Al Tortorella of Ogilvy Public Relations Worldwide identified eight characteristics of corporate crises. The eight characteristics are: "1) surprise that is always driven by media exposure; 2) insufficient information about the relevant facts and the emerging public perception of the issue; 3) escalating flow of events that hampers the ability of management to understand quickly that, like it or not, they 'own' the problem and must quickly articulate a persuasive response; 4) loss of control over the way the growing crisis is perceived and the impact it is beginning to have on the company; 5) intense Scrutiny from outsiders/insiders including media, government, regulatory agencies, activist groups, key stakeholders, and most importantly, the management team itself; 6) the beginning of the siege mentality that causes company leadership to attempt to 'hide' behind the legal aspects of the crisis, rather than confront the central issues, and thereby allows the crisis to inflict more damage on the organization; 7) panic that perverts and/or paralyzes the decision-making process; and 8) the issue is solved by the public arena in a manner designed to satisfy the interests of outsidersóincluding the media, government, regulatory agencies and activist groupsóbut never the interests of the company itself."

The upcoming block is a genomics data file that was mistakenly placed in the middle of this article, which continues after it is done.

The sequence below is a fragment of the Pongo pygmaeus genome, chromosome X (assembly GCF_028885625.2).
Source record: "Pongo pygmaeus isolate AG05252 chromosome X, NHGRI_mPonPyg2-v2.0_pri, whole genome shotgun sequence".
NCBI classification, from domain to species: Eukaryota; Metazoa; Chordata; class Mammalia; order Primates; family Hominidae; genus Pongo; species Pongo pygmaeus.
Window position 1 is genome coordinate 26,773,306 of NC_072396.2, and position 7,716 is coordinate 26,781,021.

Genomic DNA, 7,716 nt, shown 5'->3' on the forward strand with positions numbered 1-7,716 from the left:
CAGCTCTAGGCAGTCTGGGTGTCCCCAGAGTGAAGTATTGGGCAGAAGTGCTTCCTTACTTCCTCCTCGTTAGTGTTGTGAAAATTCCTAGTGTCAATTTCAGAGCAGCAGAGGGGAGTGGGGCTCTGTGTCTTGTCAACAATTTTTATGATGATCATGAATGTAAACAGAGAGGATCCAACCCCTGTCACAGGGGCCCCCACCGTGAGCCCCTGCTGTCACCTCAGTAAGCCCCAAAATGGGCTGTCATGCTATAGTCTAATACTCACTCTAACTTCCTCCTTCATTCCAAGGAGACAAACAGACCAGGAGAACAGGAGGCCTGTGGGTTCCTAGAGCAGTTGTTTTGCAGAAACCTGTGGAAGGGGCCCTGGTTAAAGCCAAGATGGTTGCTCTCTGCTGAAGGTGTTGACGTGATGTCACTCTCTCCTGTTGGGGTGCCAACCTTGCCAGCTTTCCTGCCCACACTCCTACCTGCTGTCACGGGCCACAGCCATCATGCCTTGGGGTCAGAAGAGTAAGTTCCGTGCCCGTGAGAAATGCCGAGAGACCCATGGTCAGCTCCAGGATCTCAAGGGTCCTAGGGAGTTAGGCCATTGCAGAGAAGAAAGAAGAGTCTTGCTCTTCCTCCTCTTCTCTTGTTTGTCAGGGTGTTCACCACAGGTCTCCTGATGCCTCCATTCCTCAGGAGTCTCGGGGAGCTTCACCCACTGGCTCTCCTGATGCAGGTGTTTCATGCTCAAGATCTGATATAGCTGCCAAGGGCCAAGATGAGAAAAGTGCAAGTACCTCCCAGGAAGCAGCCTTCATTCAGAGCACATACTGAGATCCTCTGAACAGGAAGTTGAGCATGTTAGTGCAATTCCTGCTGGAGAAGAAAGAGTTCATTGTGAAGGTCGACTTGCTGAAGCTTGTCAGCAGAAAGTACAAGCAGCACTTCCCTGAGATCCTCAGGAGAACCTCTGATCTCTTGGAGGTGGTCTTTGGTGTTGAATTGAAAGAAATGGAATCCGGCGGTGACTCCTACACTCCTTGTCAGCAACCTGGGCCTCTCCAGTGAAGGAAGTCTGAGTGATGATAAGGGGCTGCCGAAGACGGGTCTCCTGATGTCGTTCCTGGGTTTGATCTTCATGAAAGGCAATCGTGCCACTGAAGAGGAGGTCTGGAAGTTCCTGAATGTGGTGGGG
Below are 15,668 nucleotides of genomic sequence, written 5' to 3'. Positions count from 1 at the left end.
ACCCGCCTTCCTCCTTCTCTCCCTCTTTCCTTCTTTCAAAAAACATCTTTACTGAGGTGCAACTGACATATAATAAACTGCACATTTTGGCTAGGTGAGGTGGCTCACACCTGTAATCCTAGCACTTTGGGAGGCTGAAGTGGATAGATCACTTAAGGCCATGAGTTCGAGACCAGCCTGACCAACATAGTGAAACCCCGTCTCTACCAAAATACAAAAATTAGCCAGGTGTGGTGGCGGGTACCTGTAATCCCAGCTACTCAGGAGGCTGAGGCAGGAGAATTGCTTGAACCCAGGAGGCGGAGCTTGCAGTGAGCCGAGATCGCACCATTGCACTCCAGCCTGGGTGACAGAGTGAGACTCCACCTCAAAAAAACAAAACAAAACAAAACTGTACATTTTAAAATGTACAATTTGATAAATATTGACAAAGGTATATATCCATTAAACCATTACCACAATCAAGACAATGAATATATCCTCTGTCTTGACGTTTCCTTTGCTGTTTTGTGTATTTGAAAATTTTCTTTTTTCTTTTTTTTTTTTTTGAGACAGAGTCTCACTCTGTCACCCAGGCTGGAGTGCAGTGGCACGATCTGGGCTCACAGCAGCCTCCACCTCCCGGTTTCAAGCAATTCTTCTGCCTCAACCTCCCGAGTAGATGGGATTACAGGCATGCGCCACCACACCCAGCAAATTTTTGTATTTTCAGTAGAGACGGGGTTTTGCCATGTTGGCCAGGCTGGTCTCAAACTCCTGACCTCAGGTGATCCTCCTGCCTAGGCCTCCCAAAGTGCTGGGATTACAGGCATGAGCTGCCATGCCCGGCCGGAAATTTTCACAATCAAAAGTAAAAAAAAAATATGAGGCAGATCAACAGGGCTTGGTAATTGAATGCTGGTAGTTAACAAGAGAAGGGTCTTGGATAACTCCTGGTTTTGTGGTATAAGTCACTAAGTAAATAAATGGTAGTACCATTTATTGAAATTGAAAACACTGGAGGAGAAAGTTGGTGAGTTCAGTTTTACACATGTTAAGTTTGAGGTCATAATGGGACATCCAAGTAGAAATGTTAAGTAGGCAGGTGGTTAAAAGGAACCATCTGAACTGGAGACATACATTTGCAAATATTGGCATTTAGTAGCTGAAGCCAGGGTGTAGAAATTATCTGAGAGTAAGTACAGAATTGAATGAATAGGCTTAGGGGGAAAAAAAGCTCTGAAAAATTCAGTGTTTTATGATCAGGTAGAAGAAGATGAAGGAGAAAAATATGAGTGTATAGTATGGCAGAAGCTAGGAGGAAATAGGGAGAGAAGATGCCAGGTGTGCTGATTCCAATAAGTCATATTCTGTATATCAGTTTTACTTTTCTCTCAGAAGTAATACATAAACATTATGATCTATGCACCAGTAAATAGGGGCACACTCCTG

John Reh differentiates a crisis from a disaster. He argues "A crisis and a disaster are both bad for your business, but they are very different. A disaster is an event that results in great damage, difficulty, or death. A crisis is a situation that has reached an extremely difficult or dangerous point. A flood is a disaster. You should have prepared for that potential. Then you can deal with it according to your plan. A major product recall, such as Firestone has recently encountered with its SUV tires, is a crisis. Sometimes it is hard to know whether you are really in a crisis, but failure to handle a disaster properly can lead to a crisis."